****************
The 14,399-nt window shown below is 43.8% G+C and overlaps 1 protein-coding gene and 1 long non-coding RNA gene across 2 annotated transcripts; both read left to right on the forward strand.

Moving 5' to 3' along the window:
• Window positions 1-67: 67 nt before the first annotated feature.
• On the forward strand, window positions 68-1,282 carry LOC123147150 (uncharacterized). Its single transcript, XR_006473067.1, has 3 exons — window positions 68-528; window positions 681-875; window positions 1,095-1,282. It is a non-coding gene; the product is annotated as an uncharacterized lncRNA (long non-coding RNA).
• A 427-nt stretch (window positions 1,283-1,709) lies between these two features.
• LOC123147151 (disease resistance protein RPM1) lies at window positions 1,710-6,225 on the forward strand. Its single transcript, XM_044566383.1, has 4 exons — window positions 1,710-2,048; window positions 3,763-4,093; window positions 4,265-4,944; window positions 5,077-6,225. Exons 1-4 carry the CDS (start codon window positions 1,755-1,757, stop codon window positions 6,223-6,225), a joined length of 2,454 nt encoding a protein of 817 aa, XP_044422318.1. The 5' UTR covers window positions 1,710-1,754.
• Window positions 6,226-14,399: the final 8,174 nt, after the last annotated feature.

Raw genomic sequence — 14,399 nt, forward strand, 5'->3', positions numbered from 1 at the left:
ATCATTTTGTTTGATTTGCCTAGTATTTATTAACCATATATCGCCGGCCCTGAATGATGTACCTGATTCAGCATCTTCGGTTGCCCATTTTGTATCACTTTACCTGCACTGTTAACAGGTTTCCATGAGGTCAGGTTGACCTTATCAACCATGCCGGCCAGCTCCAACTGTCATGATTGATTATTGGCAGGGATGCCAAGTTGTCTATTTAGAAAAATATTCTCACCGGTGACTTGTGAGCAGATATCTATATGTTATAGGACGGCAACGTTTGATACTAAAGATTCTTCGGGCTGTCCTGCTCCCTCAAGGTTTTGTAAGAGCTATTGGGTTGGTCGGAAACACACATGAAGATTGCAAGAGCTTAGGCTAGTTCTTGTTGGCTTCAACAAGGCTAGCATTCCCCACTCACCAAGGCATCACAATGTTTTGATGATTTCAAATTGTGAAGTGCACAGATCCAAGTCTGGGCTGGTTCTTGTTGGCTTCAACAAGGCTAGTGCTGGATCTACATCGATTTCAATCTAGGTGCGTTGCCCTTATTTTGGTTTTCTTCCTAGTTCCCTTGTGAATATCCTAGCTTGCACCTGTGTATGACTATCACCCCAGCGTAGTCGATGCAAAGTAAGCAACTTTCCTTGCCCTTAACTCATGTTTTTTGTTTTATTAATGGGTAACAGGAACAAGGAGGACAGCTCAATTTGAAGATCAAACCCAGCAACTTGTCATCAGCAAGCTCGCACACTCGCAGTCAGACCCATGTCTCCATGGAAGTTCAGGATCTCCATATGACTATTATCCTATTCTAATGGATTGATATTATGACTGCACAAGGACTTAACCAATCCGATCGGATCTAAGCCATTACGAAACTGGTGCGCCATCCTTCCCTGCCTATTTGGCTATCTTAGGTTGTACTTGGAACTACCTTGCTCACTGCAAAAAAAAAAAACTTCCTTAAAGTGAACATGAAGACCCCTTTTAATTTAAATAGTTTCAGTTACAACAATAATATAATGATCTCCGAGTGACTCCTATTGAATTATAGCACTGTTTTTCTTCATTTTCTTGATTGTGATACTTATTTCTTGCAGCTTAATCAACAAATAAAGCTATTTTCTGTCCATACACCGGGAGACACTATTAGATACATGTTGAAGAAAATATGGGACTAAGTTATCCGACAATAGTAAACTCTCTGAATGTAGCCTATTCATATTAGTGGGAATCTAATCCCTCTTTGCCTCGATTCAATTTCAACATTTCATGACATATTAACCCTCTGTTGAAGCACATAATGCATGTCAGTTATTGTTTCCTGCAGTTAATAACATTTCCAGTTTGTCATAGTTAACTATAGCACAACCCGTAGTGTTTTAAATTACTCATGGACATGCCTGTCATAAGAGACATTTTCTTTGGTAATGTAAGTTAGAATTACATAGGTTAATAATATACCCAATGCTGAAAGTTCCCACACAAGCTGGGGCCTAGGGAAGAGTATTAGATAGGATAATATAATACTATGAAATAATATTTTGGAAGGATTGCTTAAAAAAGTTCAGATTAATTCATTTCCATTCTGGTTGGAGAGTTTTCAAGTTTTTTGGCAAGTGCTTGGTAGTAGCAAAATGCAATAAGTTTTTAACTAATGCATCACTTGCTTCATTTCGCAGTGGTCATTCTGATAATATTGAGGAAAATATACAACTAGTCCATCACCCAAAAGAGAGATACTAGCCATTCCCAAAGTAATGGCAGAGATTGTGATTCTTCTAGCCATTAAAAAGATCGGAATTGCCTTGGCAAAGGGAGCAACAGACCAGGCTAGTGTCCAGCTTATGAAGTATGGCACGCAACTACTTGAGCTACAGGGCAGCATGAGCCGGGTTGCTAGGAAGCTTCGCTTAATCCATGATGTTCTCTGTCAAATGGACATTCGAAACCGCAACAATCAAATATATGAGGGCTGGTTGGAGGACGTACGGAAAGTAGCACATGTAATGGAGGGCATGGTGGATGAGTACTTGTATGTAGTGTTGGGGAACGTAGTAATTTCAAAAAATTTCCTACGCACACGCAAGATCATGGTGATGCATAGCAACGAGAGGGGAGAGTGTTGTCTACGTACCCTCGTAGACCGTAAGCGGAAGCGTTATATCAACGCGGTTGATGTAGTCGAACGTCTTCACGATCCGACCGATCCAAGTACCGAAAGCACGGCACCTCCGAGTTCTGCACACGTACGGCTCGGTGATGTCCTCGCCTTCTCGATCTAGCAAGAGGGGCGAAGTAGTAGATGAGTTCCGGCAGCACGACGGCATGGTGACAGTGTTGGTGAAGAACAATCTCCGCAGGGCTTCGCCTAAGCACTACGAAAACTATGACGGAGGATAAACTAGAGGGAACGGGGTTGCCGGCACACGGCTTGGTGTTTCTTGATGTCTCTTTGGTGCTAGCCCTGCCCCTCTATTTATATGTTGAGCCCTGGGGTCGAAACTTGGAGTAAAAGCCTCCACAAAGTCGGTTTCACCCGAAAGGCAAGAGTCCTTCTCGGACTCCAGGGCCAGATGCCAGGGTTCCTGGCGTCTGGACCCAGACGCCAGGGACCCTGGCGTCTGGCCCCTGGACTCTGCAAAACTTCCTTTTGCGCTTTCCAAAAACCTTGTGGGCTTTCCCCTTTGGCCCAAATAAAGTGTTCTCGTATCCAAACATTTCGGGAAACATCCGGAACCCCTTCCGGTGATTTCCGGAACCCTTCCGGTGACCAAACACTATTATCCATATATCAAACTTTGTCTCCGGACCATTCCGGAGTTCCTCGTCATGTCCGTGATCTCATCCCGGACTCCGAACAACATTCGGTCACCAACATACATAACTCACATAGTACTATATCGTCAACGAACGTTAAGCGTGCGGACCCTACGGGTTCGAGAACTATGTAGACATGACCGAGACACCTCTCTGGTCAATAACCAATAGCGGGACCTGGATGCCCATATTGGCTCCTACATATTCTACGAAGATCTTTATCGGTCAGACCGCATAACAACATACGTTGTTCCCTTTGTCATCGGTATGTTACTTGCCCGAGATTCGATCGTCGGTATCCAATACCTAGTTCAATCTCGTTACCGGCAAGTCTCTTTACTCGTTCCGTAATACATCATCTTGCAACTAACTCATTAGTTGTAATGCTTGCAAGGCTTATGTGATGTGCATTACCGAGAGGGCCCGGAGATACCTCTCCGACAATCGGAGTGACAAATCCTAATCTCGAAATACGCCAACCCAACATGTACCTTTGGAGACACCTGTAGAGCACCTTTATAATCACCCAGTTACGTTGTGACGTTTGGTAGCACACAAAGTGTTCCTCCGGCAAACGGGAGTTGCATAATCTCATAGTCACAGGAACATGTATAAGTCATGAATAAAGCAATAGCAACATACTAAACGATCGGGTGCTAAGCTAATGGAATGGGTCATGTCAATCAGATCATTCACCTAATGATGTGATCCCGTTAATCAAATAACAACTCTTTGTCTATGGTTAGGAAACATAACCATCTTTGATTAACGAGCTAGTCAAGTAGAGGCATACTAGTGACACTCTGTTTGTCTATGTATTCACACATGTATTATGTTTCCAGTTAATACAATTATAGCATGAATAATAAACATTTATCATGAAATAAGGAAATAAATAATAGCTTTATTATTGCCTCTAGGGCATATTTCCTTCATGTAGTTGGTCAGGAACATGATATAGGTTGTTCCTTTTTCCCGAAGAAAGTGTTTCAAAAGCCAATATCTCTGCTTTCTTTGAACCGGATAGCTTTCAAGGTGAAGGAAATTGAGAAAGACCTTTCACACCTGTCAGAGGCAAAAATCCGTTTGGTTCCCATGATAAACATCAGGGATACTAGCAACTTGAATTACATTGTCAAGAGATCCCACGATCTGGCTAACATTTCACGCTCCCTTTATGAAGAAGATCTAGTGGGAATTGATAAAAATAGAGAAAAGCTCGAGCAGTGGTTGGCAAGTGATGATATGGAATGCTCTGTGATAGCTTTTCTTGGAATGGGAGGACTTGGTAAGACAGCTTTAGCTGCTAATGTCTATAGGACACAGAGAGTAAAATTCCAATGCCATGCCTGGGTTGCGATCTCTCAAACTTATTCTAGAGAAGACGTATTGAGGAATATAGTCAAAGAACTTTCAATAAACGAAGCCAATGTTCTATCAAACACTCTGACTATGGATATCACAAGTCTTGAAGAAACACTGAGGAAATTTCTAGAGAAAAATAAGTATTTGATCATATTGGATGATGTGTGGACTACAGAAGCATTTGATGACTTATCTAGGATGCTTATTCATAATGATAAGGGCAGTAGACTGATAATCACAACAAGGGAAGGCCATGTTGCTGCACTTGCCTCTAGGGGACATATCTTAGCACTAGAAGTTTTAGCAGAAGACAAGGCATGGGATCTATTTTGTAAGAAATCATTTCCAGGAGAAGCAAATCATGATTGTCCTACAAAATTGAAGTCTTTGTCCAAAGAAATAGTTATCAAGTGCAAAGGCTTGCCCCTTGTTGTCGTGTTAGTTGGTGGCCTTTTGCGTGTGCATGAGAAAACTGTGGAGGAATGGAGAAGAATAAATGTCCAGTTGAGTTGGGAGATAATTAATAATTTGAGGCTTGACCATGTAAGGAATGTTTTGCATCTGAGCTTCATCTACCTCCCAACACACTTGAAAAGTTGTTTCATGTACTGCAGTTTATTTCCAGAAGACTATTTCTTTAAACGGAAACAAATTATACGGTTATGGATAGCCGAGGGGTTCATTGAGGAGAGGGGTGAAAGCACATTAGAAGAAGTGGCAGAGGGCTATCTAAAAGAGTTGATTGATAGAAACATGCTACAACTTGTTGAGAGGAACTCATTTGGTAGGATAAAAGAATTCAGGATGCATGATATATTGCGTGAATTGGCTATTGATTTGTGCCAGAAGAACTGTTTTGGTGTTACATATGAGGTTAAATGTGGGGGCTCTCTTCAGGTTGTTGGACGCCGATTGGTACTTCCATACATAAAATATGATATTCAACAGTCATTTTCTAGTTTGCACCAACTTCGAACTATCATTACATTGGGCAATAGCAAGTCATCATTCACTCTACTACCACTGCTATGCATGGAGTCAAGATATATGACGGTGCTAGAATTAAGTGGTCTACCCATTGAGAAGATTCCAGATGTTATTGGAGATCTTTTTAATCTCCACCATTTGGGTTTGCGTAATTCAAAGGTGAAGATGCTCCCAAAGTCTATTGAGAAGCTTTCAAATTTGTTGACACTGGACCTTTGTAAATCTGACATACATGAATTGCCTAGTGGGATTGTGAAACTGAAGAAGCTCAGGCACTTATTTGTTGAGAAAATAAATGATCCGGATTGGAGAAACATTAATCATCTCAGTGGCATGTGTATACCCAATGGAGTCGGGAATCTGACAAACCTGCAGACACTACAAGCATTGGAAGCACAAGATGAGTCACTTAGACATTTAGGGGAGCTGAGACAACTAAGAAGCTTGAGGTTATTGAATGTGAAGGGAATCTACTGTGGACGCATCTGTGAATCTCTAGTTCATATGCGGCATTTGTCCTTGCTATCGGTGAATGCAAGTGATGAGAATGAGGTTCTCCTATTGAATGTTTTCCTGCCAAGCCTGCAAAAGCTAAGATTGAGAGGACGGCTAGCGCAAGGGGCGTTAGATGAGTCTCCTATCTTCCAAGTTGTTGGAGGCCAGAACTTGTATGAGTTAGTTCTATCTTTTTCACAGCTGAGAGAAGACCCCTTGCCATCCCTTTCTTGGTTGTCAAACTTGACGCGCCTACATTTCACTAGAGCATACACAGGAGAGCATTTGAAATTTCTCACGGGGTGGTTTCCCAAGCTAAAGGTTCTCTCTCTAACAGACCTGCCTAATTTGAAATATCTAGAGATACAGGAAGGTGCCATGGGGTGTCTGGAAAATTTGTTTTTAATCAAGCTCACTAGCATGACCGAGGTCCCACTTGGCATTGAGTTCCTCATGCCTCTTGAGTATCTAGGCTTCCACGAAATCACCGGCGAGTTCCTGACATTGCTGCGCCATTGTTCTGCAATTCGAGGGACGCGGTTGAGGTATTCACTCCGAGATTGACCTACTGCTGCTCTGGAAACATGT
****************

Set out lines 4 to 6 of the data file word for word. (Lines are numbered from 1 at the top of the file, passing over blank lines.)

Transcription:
• On the forward strand, window positions 68-1,282 carry LOC123147150 (uncharacterized). Its single transcript, XR_006473067.1, has 3 exons — window positions 68-528; window positions 681-875; window positions 1,095-1,282. It is a non-coding gene; the product is annotated as an uncharacterized lncRNA (long non-coding RNA).
• A 427-nt stretch (window positions 1,283-1,709) lies between these two features.
• LOC123147151 (disease resistance protein RPM1) lies at window positions 1,710-6,225 on the forward strand. Its single transcript, XM_044566383.1, has 4 exons — window positions 1,710-2,048; window positions 3,763-4,093; window positions 4,265-4,944; window positions 5,077-6,225. Exons 1-4 carry the CDS (start codon window positions 1,755-1,757, stop codon window positions 6,223-6,225), a joined length of 2,454 nt encoding a protein of 817 aa, XP_044422318.1. The 5' UTR covers window positions 1,710-1,754.